The last part of the camera setup is the remote triggers. This will be a bit technical, so feel free to skip. I have a couple of pairs of remote radio triggers for my cameras and flashes. I normally use these triggers to move the external flash off of my camera to create artistic or dramatic light. Since the light is no longer attached to the camera, the triggers fill the communication gap so that the flash goes off at the exact moment I press the shutter button. It's a little bit of magic and always makes me smile to see it work.
I attach one trigger to the camera, one trigger to the flash, and hold onto another trigger. This last trigger stays in my left hand and allows me to fire the camera and flash without touching the camera. Pretty magical, right?
Okay, enough of the advanced photography mumbo-jumbo.
Set up the frame
The steps from here on out are pretty simple. The next thing I do is secure the notebook to the table with a couple of small strips of clear tape. I've learned that I shouldn't apply the tape very strongly to the Field Notes covers, or else they'll rip a little when I remove the tape. Just a word to the wise.
After the book is secured, I frame up the camera on the tripod and take a couple of test shots to make sure I'm not cropping off any of the edges. I also take a quick glance to make sure the photo looks good, but I always use the same settings so there hasn't been an issue yet.
Take the pictures
Here's the easiest and simplest part of the process. Snap a picture, flip the page, and repeat 23 more times. I'm usually done with a book in 30 to 45 seconds. I normally leave a finger or two from my right hand on the notebook pages so they don't flip up suddenly while I'm taking the picture. Sure, you can see the tips of my fingers, but I don't cover up any of the information. It's my notebook, anyway!
Load pictures onto computer
This section and the next section are completely optional. This is just my process. After the photos are taken, I import them to my computer with Adobe Lightroom. This is the tool that I have and feel most comfortable with for all of my photo-related tasks, so it's what I use. You can use any other program for importing and editing photos. If your camera is taking JPG files, you don't even have to do anything. Just skip to the section on Creating a PDF in Preview.
Adjust in Lightroom
After importing, I do a couple of small adjustments for my personal preferences. I convert the pictures to B&W (I don't know why -- I just prefer the look) and increase the contrast so it's easier to read.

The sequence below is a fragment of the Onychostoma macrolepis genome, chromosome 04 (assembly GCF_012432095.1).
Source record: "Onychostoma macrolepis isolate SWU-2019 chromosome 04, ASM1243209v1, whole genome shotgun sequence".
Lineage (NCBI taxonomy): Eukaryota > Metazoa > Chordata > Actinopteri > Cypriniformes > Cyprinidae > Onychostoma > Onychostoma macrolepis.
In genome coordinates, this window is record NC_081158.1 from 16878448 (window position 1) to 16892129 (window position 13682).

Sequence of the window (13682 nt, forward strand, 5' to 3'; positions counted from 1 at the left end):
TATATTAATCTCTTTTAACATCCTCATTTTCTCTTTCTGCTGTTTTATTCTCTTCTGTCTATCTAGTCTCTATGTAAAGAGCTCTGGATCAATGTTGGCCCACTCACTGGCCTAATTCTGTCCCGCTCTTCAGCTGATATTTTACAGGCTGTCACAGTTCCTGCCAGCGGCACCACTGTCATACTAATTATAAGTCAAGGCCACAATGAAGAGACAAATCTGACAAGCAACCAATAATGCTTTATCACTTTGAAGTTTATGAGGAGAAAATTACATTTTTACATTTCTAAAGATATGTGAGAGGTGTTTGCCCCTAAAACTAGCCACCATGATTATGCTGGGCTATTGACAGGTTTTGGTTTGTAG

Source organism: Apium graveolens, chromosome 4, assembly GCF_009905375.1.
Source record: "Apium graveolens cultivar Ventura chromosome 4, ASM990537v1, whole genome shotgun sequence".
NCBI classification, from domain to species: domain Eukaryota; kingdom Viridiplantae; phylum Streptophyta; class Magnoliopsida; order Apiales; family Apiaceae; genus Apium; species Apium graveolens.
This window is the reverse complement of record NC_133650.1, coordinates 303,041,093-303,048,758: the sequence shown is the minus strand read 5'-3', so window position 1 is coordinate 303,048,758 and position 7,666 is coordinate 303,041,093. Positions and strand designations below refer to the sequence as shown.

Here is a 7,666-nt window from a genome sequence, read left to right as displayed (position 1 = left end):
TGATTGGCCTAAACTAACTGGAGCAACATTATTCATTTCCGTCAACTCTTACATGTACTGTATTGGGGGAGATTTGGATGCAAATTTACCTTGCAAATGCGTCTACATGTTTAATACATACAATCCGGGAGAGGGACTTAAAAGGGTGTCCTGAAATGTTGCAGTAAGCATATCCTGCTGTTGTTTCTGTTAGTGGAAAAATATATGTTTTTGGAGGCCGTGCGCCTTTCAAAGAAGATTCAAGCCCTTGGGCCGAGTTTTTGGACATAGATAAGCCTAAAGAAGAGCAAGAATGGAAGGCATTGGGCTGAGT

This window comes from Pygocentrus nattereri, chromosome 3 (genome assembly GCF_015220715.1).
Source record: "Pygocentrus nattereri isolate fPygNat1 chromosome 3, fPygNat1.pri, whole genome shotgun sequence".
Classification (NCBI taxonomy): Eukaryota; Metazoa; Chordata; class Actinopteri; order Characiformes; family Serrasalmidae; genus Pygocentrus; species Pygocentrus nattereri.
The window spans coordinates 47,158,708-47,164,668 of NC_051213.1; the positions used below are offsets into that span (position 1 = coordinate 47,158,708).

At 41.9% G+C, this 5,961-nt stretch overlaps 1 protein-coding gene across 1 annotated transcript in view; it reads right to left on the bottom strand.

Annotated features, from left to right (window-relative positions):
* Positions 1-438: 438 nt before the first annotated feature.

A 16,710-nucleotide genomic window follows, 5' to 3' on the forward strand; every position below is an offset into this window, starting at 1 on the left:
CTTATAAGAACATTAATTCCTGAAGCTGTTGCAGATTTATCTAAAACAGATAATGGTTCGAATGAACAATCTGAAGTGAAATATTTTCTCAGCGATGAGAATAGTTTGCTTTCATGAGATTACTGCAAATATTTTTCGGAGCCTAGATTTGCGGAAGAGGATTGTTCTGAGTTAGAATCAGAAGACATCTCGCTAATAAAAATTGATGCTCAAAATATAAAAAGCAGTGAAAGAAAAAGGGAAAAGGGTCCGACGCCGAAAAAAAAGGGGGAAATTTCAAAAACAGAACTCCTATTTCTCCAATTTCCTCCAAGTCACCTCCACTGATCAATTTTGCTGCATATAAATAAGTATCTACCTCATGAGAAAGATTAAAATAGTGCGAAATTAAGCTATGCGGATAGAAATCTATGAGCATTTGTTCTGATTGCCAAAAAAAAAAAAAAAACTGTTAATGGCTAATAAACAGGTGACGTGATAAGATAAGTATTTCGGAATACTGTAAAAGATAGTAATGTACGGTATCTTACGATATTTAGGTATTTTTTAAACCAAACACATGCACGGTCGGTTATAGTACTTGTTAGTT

When I'm done, I export all the pictures to my laptop drive in small JPG format. By small, I mean I export at about 30% quality to reduce the file size.
Create a PDF in Preview
Okay, the rest of the steps aren't optional. 1. Open all the jpg files in Preview and click File > Print. 2. Change the page orientation to landscape. 3. Click the PDF dropdown in the lower-left corner and select Open PDF in Preview. 4. Click File > Save in the Preview window that just opened, and save the new file as a PDF. 4. Click File > Print (again). 5. Click the PDF dropdown in the lower-left corner and select Save as PDF.
You now have a PDF with a neat, orderly collection of your notebook pages. Magic, right?
I take one additional step after this. I click File > Export and select a custom Quartz Filter that reduces the size of the PDF without degrading the readability of the file. I found that the provided "Reduce File Size" filter rendered the file unreadable. If you'd like a copy of my filter, just let me know.
An additional note -- I name my PDF files with the following convention: BeginningMM-DD to EndMM-DD YYYY
Add the PDF to Dropbox and iBooks
I'm almost done. Next, I copy or move the new PDF file to a folder in Dropbox. That folder for me is /Notebooks, but you can put it anywhere you like.
After Dropbox finishes the upload, I open the Dropbox app on my iPad and open the notebook PDF I just added. From there, I tap the export button and open the PDF in iBooks, where it will live in a "Notebooks" collection.
And that's my long, tedious process for making sure I always have my old notebooks with me. I doubt this process is for you, but I think some people will find it interesting. Even if you don't adopt the entire crazy process, you might be able to glean something useful for your own workflow.